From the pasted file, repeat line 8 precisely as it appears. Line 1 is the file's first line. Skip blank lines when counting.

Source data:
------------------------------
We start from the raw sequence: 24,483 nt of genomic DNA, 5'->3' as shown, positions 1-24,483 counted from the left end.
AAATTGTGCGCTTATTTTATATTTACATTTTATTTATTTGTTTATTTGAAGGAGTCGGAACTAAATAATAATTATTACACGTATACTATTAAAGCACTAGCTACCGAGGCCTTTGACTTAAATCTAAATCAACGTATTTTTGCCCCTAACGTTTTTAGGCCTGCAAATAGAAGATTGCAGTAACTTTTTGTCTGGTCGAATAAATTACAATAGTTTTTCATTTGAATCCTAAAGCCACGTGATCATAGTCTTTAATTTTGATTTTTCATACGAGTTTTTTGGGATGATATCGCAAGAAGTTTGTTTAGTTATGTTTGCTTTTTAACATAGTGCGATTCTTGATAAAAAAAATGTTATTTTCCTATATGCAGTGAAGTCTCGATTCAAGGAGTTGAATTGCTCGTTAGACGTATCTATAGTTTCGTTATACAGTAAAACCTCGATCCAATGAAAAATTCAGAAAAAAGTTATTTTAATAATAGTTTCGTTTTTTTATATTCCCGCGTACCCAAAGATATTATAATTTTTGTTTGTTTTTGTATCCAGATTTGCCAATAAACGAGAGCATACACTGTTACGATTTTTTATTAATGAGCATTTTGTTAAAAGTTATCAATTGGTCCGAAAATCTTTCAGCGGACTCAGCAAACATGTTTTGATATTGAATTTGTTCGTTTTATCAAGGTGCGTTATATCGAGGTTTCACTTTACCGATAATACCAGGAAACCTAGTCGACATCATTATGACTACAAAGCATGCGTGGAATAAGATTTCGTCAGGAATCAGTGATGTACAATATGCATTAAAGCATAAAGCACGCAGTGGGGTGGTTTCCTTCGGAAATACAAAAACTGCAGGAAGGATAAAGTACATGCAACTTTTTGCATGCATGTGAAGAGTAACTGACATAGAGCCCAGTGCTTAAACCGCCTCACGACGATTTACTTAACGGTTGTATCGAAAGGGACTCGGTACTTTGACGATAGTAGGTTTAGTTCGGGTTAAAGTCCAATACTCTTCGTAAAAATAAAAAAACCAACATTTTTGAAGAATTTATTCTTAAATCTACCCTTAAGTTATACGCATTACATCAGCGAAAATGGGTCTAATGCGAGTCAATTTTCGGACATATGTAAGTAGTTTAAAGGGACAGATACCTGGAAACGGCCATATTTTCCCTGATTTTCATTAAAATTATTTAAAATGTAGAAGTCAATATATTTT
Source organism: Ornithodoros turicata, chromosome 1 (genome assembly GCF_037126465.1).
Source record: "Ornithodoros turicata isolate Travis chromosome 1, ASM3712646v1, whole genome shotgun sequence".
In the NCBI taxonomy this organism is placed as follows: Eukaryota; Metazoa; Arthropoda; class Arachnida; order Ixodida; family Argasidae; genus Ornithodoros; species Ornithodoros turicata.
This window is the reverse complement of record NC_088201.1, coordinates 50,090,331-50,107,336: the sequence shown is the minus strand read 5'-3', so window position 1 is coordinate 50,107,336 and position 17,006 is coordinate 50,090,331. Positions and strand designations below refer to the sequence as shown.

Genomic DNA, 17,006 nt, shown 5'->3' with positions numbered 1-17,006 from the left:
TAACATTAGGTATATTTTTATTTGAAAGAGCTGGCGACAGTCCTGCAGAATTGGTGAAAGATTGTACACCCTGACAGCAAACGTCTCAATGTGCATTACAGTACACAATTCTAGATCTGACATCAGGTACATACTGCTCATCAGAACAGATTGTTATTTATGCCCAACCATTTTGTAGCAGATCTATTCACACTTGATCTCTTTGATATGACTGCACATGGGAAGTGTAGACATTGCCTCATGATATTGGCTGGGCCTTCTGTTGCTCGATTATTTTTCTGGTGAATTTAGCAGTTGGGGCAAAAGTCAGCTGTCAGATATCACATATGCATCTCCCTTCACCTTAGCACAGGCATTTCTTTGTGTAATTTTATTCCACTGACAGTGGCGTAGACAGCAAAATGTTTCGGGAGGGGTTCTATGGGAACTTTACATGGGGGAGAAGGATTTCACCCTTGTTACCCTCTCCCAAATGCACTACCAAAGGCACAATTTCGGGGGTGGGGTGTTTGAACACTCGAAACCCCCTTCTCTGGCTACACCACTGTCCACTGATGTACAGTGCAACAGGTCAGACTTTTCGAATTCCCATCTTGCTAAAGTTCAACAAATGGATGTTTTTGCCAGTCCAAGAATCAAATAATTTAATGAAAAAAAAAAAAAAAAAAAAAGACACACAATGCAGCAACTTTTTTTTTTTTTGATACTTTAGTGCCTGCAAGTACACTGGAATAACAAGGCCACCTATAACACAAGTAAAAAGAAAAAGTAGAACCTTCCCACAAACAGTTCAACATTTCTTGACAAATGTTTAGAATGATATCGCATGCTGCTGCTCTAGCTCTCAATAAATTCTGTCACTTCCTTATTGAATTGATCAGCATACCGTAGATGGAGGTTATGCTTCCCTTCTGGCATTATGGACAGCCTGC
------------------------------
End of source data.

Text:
TAACATTAGGTATATTTTTATTTGAAAGAGCTGGCGACAGTCCTGCAGAATTGGTGAAAGATTGTACACCCTGACAGCAAACGTCTCAATGTGCATTACAGTACACAATTCTAGATCTGACATCAGGTACATACTGCTCATCAGAACAGATTGTTATTTATGCCCAACCATTTTGTAGCAGATCTATTCACACTTGATCTCTTTGATATGACTGCACATGGGAAGTGTAGACATTGCCTCATGATATTGGCTGGGCCTTCTGTTGCTCGATTATTTTTCTGGTGAATTTAGCAGTTGGGGCAAAAGTCAGCTGTCAGATATCACATATGCATCTCCCTTCACCTTAGCACAGGCATTTCTTTGTGTAATTTTATTCCACTGACAGTGGCGTAGACAGCAAAATGTTTCGGGAGGGGTTCTATGGGAACTTTACATGGGGGAGAAGGATTTCACCCTTGTTACCCTCTCCCAAATGCACTACCAAAGGCACAATTTCGGGGGTGGGGTGTTTGAACACTCGAAACCCCCTTCTCTGGCTACACCACTGTCCACTGATGTACAGTGCAACAGGTCAGACTTTTCGAATTCCCATCTTGCTAAAGTTCAACAAATGGATGTTTTTGCCAGTCCAAGAATCAAATAATTTAATGAAAAAAAAAAAAAAAAAAAAAGACACACAATGCAGCAACTTTTTTTTTTTTTGATACTTTAGTGCCTGCAAGTACACTGGAATAACAAGGCCACCTATAACACAAGTAAAAAGAAAAAGTAGAACCTTCCCACAAACAGTTCAACATTTCTTGACAAATGTTTAGAATGATATCGCATGCTGCTGCTCTAGCTCTCAATAAATTCTGTCACTTCCTTATTGAATTGATCAGCATACCGTAGATGGAGGTTATGCTTCCCTTCTGGCATTATGGACAGCCTGC